All of which, when one cannot afford to lean in despite the stunning amount of talent and hard work one has exhibited, results in the decision I and many of my fellow women have had to make out of necessity and NOT of true choice: to stay at home with the kids instead of essentially working to pay just enough for child care and little else. You’ll have to excuse me when I post the following links for your perusal; I’ve read only one of them all the way through. Guess which one and you’ll win a Twitter follow from lil’ ol’ me.
And then a tempest in an oven comes down the virtual pike with rocket scientist Yvonne Brill’s obituary in the New York Times:
A New York Times obituary for Yvonne Brill, a rocket scientist and inventor of a propulsion system that helped keep communication satellites in orbit, sparkedcontroversy over the weekend, as writer Douglas Martin led not with Brill’s notable scientific achievements but with the fact that she “made a mean beef stroganoff.”
After a number of complaints on Twitter — and the agreement of the Times’ Public Editor Margaret Sullivan — the opening of Brill’s obituary was altered and the stroganoff line scrubbed. But the new opening sentence provides only the tiniest improvement — it rightly acknowledges Brill’s role as a brilliant rocket scientist up front, but it does so in the same breath and sentence in which she is commended for being a dutiful wife and dedicated, flexible mother: “She was a brilliant rocket scientist who followed her husband from job to job and took eight years off from work to raise three children. ‘The world’s best mom,’ her son Matthew said.”
In contrast, recently deceased film critic Roger Ebert did write a cookbook, but it is mentioned in passing in his many obituaries - and certainly not as a defining element of his life right off the bat, though he dearly loved his wife Chaz and his stepchildren and step-grandchildren and had himself described that love as a transformative force in his life. It just wasn’t deemed by the media to be as defining a role in Ebert’s life as it apparently was in Brill’s.
I wish I could say all of this was new and startling, but it’s the same ol’ same ol’ since well before my time. All of us, women AND men, keep juggling with sexism in our lives. In the movies. In who gets called first when there’s a family emergency. In who should be leaning in – or leaning out, as the case may be. In what we do or do NOT do to help when women start families.
April 9 is Equal Pay Day, calling attention to the fact that women still earn approximately 1/4 less than men do. Why April 9? It represents the time a woman has to work to earn what a man got in all 365 days of 2012 – a year and a little over three months. A suggestion by economics professor Anne York is that the household tasks be split more equitably than they have been to help achieve greater awareness for all and, through both the equal pay and household work time measurements, this will achieve the equality we all crave.
It takes far more than that. It takes our fully recognizing that men are just as capable as women as being child-rearers, nurturers, and caregivers, and that it is just as important as women being successful in traditionally-male roles. It takes all of us making conscious choices to not give in to the stereotypes and to act accordingly.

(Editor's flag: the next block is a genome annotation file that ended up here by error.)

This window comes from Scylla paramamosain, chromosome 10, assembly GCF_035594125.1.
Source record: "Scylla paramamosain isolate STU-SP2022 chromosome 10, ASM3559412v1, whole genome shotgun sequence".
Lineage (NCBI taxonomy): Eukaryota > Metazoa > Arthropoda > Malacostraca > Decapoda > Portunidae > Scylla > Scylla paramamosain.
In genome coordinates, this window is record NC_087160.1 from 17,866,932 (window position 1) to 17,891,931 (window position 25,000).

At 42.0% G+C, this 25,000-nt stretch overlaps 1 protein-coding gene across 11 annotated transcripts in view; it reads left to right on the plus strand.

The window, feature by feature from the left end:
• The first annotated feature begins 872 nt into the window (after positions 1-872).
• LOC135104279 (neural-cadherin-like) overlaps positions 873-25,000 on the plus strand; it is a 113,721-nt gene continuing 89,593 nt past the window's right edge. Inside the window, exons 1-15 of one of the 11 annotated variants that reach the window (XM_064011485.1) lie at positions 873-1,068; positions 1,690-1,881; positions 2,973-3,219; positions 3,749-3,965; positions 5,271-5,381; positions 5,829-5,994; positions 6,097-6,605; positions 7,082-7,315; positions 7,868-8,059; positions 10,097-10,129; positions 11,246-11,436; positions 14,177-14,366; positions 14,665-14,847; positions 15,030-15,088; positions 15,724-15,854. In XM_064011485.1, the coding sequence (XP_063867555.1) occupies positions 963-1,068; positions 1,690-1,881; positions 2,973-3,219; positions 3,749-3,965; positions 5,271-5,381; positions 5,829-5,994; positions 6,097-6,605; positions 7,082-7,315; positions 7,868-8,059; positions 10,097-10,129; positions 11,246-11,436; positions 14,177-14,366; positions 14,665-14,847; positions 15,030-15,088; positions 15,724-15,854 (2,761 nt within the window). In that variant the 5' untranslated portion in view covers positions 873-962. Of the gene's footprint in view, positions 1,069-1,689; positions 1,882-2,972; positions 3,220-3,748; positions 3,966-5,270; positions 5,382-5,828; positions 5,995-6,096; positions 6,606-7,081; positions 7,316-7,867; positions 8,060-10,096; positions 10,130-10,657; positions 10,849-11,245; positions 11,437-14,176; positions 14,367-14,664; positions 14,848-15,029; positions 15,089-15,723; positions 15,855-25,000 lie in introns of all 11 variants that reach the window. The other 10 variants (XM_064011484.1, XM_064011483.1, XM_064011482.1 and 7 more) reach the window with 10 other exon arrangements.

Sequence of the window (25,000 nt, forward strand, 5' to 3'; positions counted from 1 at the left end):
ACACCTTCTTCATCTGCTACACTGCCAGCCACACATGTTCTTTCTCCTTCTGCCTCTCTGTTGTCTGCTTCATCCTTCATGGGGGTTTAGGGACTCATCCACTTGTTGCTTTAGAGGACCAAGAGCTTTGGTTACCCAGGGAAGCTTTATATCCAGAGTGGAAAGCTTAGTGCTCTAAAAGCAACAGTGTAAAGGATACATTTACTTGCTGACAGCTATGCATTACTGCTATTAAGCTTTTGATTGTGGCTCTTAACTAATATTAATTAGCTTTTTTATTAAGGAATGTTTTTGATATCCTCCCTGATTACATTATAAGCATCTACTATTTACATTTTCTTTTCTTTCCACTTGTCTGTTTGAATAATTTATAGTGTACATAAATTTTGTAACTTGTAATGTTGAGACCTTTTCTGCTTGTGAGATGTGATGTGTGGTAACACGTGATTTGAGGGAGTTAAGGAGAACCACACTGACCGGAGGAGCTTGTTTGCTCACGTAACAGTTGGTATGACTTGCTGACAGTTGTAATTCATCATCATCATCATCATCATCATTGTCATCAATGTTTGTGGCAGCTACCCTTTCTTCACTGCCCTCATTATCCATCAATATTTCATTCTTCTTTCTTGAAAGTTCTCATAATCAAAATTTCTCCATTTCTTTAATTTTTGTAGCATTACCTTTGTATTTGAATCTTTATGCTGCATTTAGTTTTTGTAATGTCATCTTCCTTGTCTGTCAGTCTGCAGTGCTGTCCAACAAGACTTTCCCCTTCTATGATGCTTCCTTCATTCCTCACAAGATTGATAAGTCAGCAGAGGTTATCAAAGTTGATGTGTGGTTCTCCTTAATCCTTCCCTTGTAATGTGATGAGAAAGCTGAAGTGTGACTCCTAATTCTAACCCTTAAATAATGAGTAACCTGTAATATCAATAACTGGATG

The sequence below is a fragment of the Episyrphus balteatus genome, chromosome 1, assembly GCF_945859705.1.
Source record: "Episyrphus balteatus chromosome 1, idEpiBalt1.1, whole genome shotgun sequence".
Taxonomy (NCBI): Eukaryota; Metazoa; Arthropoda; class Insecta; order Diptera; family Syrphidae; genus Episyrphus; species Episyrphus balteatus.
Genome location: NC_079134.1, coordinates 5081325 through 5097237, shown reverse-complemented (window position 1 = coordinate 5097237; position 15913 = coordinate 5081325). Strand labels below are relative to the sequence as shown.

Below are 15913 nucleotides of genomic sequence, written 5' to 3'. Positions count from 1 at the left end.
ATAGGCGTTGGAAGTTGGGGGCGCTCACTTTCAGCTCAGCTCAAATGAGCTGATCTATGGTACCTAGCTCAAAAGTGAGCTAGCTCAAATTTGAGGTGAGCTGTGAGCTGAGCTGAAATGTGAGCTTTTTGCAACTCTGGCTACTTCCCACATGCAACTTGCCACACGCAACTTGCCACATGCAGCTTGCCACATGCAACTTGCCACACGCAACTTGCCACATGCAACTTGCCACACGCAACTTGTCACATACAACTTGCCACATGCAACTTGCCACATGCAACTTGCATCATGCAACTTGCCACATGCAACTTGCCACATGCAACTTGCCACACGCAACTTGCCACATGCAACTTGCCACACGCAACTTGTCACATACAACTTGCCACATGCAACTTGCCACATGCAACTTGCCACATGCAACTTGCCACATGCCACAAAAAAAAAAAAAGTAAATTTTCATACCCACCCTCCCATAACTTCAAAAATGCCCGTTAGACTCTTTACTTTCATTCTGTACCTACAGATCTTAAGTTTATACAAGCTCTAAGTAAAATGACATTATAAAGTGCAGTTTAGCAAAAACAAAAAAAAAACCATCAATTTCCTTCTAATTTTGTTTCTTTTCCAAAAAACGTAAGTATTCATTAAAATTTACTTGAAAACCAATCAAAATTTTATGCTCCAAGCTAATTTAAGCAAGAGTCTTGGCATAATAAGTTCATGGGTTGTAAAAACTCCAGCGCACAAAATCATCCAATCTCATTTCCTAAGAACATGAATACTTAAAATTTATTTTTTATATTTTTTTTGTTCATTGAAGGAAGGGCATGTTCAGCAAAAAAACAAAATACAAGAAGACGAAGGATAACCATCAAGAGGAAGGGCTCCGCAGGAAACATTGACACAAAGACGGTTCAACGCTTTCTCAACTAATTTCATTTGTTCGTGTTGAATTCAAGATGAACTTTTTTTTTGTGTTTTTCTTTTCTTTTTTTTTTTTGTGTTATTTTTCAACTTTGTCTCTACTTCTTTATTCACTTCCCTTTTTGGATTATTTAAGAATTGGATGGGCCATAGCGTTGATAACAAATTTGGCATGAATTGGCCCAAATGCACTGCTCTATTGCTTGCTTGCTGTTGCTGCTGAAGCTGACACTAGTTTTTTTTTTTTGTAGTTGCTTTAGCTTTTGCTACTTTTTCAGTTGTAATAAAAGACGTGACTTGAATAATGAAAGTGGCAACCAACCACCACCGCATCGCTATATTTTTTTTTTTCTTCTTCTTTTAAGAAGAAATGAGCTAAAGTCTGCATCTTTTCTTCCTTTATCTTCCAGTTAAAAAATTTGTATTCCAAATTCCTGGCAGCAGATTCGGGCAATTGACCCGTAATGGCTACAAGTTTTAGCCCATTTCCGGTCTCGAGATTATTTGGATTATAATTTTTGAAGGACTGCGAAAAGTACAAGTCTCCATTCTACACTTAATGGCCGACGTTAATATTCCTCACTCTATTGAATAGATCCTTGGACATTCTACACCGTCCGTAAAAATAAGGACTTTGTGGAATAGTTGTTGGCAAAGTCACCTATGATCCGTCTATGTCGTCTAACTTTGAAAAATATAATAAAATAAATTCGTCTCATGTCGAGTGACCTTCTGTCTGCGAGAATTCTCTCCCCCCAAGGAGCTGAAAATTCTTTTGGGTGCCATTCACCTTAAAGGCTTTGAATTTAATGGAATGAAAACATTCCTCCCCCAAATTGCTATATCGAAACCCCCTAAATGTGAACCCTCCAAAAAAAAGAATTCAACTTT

We’re not there yet…and at the rate we’re going, we may not get there in my lifetime. But I sure hope it’ll happen in this century. And I certainly wish I didn’t have to keep setting my expectations so damned low.
I cannot lie. I teared up Thursday evening during the “Good-bye” broadcast of Angela Hill’s last day on WWL TV. When I moved to New Orleans in 1978, Angela (and Garland Robinette) were THE faces of New Orleans for me. I was so excited to be beginning a new life in such an exciting and vibrant city – everything was brand new and watching the evening news on WWL was a big part of learning about life in my new city. It was all so big, so exciting, so different from anything I’d previously experienced.
Over the years I came to respect Angela more and more not only for her professional news delivery and reporting skills but also for the genuine and personable way she had of delivering the news to us. I admired her work with the local SPCA and her advocacy for abused and neglected animals. She was a champion for Good Will Industries and often wore clothing she bought there on air which I admired most of all. How many celebs take their activism to that level? Not many.
Yet Angela’s contributions to her community also extend way beyond the television cameras. Her profound love of animals and people alike has inspired her to give countless hours to diverse organizations ranging from the LASPCA to the United Way. Angela was named the first-ever “Animal Ambassador” by the LSU School of Veterinary Medicine for her tireless work promoting the issues of animal welfare. For years, she has led the diabetes’ “Walk for the Cure,” and has also chaired dozens of fundraisers. While year after year, she proudly wears her “fashion bargains” on the anchor desk as part of her beloved “Goodwill Week” to support Goodwill Industries.
So many of her “special” reports coincided with my own interests and beliefs that I felt a kinship with her and I daresay many others felt the same.
Angela has been someone I’ve looked up to for many years as a strong, compassionate woman of the people and an excellent ambassador for New Orleans. A few years ago she was in the same jury pool as I and I took the opportunity to just watch her with her fellow prospective jurors. She was gracious and so down-to-earth, smiling and talking with everyone who approached her – not at all playing the diva part we see so often with celebrities. I regret not speaking with her myself but I was reluctant to impose when there were so many others seeking her attention.
While I will miss seeing her every evening, as I have for 34 years, I’m happy to know she will still be doing special reports from time to time. So I guess we’re not really losing her and seeing her less often will make the times we do see her so much sweeter.
Congratulations on this new phase in your life, Angela. New Orleans will be waiting in anticipation of what you’ll show us next!
(The title is paraphrased from a comment by Dennis Woltering during the Goodbye broadcast.)